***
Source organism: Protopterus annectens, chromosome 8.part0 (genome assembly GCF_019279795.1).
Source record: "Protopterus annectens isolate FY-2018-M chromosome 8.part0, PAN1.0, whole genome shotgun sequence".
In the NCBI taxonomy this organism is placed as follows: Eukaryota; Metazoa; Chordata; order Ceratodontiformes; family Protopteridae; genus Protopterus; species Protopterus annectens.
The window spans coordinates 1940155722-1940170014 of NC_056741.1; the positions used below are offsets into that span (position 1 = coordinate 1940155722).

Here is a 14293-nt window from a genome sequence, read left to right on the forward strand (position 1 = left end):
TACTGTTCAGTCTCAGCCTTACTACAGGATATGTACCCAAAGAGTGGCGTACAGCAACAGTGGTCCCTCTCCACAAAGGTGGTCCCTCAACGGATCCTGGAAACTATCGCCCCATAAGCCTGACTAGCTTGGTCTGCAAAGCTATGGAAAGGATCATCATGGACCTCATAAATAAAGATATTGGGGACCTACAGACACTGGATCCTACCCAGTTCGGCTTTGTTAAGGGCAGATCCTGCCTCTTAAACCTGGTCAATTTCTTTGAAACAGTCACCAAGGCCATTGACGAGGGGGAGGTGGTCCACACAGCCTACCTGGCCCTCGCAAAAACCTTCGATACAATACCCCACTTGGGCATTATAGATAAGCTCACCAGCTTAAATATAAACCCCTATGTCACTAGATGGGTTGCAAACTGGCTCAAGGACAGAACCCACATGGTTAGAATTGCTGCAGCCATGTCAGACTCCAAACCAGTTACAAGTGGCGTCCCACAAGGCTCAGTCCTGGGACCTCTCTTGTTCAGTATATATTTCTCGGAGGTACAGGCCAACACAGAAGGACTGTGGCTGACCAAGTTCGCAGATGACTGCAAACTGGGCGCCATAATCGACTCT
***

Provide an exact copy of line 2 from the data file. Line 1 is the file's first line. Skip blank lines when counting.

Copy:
Source record: "Protopterus annectens isolate FY-2018-M chromosome 8.part0, PAN1.0, whole genome shotgun sequence".